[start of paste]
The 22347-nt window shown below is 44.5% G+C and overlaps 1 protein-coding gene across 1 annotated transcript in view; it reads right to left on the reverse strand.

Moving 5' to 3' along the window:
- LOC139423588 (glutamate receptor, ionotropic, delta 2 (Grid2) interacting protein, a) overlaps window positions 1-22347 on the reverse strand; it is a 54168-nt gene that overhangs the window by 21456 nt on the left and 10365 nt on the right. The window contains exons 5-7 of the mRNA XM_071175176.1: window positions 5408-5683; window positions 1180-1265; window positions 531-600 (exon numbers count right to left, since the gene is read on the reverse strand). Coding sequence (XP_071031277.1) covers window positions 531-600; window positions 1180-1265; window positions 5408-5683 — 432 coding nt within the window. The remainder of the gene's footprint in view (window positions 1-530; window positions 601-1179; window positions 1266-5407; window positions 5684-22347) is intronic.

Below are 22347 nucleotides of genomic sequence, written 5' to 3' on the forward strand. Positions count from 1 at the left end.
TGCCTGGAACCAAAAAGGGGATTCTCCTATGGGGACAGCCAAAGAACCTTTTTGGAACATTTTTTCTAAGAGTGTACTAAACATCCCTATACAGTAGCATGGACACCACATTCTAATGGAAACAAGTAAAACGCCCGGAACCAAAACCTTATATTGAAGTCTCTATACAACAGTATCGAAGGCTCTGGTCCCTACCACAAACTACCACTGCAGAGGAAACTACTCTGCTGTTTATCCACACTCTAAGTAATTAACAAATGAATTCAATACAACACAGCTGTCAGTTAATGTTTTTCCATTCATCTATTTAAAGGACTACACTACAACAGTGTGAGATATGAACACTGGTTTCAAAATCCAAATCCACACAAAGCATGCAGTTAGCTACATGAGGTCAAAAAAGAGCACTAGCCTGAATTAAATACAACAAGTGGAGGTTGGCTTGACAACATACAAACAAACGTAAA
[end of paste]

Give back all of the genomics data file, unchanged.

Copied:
The 22347-nt window shown below is 44.5% G+C and overlaps 1 protein-coding gene across 1 annotated transcript in view; it reads right to left on the reverse strand.

Moving 5' to 3' along the window:
- LOC139423588 (glutamate receptor, ionotropic, delta 2 (Grid2) interacting protein, a) overlaps window positions 1-22347 on the reverse strand; it is a 54168-nt gene that overhangs the window by 21456 nt on the left and 10365 nt on the right. The window contains exons 5-7 of the mRNA XM_071175176.1: window positions 5408-5683; window positions 1180-1265; window positions 531-600 (exon numbers count right to left, since the gene is read on the reverse strand). Coding sequence (XP_071031277.1) covers window positions 531-600; window positions 1180-1265; window positions 5408-5683 — 432 coding nt within the window. The remainder of the gene's footprint in view (window positions 1-530; window positions 601-1179; window positions 1266-5407; window positions 5684-22347) is intronic.

Below are 22347 nucleotides of genomic sequence, written 5' to 3' on the forward strand. Positions count from 1 at the left end.
TGCCTGGAACCAAAAAGGGGATTCTCCTATGGGGACAGCCAAAGAACCTTTTTGGAACATTTTTTCTAAGAGTGTACTAAACATCCCTATACAGTAGCATGGACACCACATTCTAATGGAAACAAGTAAAACGCCCGGAACCAAAACCTTATATTGAAGTCTCTATACAACAGTATCGAAGGCTCTGGTCCCTACCACAAACTACCACTGCAGAGGAAACTACTCTGCTGTTTATCCACACTCTAAGTAATTAACAAATGAATTCAATACAACACAGCTGTCAGTTAATGTTTTTCCATTCATCTATTTAAAGGACTACACTACAACAGTGTGAGATATGAACACTGGTTTCAAAATCCAAATCCACACAAAGCATGCAGTTAGCTACATGAGGTCAAAAAAGAGCACTAGCCTGAATTAAATACAACAAGTGGAGGTTGGCTTGACAACATACAAACAAACGTAAA